Firewatch unfolds around this relationship. You stroll from point to point, investigating things that happen in the game (some well done, others I'm not so sure are quite earned) but the one constant is Delila. Your interaction with her is limited to radio conversations and incorporates one of my favourite mechanics in recent memory. Delila might comment on something; "Are you married?", she might ask, and you have options in your reply. Hardly anything new, but one option is always to let the conversation die by offering no response. A forlorn "Oh, I guess I've lost your signal" might come back as you continue hiking through the game's gorgeous world.

As my girlfriend and I sat through these conversations our two personalities began to show. I wanted to talk, but avoid the topic at hand or quickly turn the conversation back to her, while my girlfriend quickly drew up boundaries with our relationship with Delila. I was piloting this experience though, so it was my rules and my decisions.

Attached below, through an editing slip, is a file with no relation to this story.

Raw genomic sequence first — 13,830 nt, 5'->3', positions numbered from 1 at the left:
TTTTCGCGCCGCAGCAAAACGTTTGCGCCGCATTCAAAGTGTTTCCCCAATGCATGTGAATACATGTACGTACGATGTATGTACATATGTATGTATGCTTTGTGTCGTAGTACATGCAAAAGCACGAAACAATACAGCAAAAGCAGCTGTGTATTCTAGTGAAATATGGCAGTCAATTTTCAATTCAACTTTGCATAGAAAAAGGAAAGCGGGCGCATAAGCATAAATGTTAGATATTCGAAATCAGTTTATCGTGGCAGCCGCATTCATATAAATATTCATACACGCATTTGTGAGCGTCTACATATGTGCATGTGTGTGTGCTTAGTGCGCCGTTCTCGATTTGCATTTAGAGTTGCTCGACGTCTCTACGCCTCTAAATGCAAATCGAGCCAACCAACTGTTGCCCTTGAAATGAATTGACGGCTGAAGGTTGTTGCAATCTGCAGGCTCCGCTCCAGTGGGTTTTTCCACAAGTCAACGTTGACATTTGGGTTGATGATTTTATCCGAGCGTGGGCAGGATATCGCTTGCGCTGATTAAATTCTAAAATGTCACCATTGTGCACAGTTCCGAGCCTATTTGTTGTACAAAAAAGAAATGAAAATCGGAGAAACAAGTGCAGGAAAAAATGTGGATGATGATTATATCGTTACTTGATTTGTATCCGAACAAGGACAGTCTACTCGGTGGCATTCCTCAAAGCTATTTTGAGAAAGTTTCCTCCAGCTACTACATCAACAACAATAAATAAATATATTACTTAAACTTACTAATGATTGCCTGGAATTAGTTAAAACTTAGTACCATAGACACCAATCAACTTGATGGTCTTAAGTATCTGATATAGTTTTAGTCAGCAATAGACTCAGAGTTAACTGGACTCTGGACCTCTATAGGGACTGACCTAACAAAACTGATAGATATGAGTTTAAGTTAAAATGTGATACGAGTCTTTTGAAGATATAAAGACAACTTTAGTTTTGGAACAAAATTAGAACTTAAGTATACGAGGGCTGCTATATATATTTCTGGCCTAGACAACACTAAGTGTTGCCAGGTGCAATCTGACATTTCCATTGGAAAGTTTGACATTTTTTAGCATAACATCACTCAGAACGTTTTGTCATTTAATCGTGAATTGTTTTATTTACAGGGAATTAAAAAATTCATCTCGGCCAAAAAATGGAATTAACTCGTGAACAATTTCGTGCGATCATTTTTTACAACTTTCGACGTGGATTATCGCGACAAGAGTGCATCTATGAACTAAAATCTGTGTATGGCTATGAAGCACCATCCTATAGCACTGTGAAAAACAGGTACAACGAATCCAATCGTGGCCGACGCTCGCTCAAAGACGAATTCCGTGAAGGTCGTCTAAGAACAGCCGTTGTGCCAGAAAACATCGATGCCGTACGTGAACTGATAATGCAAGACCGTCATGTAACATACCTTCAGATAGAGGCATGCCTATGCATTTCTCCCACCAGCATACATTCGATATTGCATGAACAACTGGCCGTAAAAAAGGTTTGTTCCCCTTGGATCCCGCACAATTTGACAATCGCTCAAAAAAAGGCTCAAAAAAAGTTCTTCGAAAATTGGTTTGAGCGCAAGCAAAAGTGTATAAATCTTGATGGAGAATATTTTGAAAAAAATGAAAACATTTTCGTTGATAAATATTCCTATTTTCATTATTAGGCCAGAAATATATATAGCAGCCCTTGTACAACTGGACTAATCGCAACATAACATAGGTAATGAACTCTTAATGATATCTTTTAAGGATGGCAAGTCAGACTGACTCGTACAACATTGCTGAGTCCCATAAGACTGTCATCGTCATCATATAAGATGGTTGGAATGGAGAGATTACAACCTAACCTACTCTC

Firewatch takes place over about 80 days, a little over two months, and Henry and Delila's friendship continues to develop. They become more colloquial, more friendly and, at times, a little more flirty and suggestive. I know you can offer alternate conversation to her, but a second playthrough would run the risk of showing the seams of the experience - feeling a little less naturalistic as you pursue certain responses from Delila.